When it comes to getting sunburnt we all have our “ways” of avoiding it, especially during the summer. Some think if you stay in the shade, or if you cover up your skin you won’t get sunburnt.

If you are someone who thinks that you’re protected from the sun by doing any other method than applying sunscreen correctly then you’re in for a not so pleasant surprise. Here are 7 times you might think you’re protected from the sun while actually, you are not.

 

When You’re Covered Up

Believe it or not, you’re not protected from the sun even if you’re fully clothed from head to toe. The suns rays are mainly dividedd into UVB and UVA. UVA rays can penetrate your clothes and your epidermis (the first layer of your skin) to cause harmful damage to your cells, possibly causing skin cancer. That’s why we’ve said it before and we’ll say it again. You have to make sure your sunscreen blocks both UVB and UVA.

 

When You’re Indoors

The thing about sunlight is that even though it can’t penetrate concrete walls, it can bounce off them. That means you could be sitting in the office thinking that you’re protected from the harsh sun while actually, the desk you’re sitting on is reflecting those sun rays, hitting your face. Granted its effect isn’t strong enough for you to get a tan or a sunburn. However, day in and day out if you keep your skin unprotected from the sun while you’re indoors you’re risking skin damage caused by UVA.

When Standing in the Shade

Ever heard someone say they got sunburnt while swearing that they were in the shade all day and never really believed them? Well, you should have because it is true. You can very well get sunburnt while staying in the shade. Just because you’re under an umbrella or not in direct sun exposure it doesn’t mean you’re not getting any exposure at all. You are actually getting quite a lot, and UVB rays can find you. How? They can get reflected off the sand, the concrete floor or anything else near you. So, no matter how much shade you’re in, you still need sunscreen.

 

When in the Car

Just like how sunrays like UVA can penetrate your clothes they can also very much go through your windows, and your car has at least 6 of those! So, you’re pretty much fully exposed while in the car, even if the sun isn’t hitting your skin directly. It can still bounce off the dashboard and hit your face and any exposed skin.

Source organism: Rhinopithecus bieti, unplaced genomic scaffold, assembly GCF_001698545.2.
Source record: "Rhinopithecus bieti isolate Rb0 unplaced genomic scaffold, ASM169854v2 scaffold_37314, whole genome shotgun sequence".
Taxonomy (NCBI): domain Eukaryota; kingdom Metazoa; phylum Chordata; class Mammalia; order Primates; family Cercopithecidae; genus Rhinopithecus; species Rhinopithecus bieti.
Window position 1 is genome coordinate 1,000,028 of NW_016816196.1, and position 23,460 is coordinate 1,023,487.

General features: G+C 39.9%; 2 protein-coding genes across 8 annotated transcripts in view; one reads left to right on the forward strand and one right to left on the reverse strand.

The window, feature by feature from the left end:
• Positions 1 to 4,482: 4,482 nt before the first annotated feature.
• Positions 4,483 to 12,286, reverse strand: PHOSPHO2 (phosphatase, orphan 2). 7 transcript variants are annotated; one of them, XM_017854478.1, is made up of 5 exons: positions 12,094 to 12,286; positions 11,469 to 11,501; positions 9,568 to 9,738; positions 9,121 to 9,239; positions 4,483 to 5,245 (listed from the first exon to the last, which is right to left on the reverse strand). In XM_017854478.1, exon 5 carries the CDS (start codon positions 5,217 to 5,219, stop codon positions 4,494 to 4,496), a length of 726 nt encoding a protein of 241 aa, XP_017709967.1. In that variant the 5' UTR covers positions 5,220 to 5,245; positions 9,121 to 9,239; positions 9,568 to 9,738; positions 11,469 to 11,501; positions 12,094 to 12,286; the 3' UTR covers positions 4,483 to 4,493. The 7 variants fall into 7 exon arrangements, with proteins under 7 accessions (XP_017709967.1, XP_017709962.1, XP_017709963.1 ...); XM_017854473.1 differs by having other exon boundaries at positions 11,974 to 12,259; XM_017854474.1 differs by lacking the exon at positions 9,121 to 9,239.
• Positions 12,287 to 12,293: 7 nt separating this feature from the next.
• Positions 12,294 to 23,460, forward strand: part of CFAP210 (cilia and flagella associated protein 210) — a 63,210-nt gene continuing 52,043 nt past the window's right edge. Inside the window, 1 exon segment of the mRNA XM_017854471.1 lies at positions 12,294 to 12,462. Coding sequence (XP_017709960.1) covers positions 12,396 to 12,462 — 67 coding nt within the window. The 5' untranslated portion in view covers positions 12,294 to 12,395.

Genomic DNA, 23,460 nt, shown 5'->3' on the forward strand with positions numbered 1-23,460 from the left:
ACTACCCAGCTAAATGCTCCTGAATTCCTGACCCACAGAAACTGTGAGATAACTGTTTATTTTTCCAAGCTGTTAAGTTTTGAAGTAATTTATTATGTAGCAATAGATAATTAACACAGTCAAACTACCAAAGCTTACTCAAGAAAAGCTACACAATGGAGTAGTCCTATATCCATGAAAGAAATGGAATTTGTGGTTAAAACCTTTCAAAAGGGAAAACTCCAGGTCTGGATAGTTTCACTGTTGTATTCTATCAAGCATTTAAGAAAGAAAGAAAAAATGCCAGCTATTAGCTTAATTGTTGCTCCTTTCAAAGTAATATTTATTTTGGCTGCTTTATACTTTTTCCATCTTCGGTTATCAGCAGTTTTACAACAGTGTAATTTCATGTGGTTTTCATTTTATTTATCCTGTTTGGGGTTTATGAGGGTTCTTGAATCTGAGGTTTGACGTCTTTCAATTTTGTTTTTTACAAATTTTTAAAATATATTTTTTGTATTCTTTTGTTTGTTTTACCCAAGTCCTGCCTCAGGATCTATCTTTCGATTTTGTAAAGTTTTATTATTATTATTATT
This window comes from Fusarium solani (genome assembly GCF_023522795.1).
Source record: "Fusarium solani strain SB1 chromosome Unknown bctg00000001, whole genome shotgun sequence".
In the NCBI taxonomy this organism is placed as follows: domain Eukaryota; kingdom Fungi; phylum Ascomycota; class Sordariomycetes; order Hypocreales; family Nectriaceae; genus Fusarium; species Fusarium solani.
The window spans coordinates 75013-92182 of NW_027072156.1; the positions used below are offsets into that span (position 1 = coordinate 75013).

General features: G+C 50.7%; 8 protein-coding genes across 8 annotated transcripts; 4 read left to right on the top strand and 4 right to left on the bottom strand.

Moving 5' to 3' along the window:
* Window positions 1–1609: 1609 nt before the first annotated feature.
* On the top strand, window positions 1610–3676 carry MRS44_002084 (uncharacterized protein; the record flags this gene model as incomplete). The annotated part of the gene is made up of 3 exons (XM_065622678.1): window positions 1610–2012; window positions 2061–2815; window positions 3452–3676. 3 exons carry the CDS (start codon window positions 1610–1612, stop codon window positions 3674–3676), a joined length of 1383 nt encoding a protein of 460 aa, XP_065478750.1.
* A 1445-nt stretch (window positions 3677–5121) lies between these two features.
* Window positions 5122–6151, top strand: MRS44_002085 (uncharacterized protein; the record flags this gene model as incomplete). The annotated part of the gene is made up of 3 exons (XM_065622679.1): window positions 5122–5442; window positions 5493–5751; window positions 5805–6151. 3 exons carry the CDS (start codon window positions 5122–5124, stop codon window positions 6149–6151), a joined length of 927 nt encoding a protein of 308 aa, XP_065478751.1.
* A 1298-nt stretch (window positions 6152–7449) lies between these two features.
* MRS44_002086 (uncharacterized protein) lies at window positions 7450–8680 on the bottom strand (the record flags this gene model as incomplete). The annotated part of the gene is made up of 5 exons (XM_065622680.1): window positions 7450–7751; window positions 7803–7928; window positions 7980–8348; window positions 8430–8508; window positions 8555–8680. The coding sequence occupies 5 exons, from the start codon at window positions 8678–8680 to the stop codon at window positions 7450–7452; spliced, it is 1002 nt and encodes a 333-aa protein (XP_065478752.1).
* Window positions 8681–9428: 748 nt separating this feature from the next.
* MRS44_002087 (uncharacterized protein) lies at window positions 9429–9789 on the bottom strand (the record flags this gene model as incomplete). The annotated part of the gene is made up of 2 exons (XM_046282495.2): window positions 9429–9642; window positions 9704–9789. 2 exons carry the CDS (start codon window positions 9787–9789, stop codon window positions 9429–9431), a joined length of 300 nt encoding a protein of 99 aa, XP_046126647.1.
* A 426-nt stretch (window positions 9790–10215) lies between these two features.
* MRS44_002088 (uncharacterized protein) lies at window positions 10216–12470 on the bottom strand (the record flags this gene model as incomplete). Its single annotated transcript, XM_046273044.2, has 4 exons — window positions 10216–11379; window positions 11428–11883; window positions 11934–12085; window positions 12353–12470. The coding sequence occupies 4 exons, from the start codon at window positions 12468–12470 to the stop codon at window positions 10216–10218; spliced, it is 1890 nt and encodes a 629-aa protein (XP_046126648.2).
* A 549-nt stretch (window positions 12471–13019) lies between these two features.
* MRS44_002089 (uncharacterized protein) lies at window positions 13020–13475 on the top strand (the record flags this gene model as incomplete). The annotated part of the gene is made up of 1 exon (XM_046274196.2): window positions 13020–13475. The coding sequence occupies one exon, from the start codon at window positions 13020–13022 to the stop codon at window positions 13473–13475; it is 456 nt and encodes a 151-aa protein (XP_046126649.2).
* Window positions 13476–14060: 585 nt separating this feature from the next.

When in Winter

You probably didn’t know this but you can actually get sunburnt in winter, especially if you’re in the snow. That’s because the snow almost acts like a magnifying glass or mirror, reflecting the sunlight to hit your face causing sunburn and skin damage. Even if you live somewhere where there’s no snow, you still need protection from UVA even on cloudy days. That’s because up to 80% of the sun’s rays can go through the clouds and penetrate your skin. So you definitely need sunscreen even on the coldest cloudiest of days.

 

 

We said they were only 5 times but one last time that you think you’re protected when you’re not is after you’ve applied sunscreen and did not reapply after 2 hours. Sunscreen’s proper effectiveness can only last up to 2 hours and that’s also if you’ve used the proper amount on your skin (1 tablespoon’s worth). Even when you’re using an effective sunscreen that gives you protection from both UVB and UVA like La Roche Posay’s Anthelios 50+, you still need to reapply every 2 hours until the sun goes down. That’s the only way to ensure the maximum protection you can get.

 

So now you know that the next time you’re in the shade you should apply sunscreen because just like when you’re in the car or indoors, you are not protected from the sun’s harmful rays.

An animal lover at heart, Hanaa likes to think she’s the daughter of Mother Earth, with her midnight talks with the Moon and her summer home on Pluto. A soul that believes everything has a heart . Yoga, cats, horse back riding, knitting and books for days are what fills up Hanaa’s days. She spreads self-love, sustainability, reviews and how she tries to save the planet on her blog lavender-vibes.com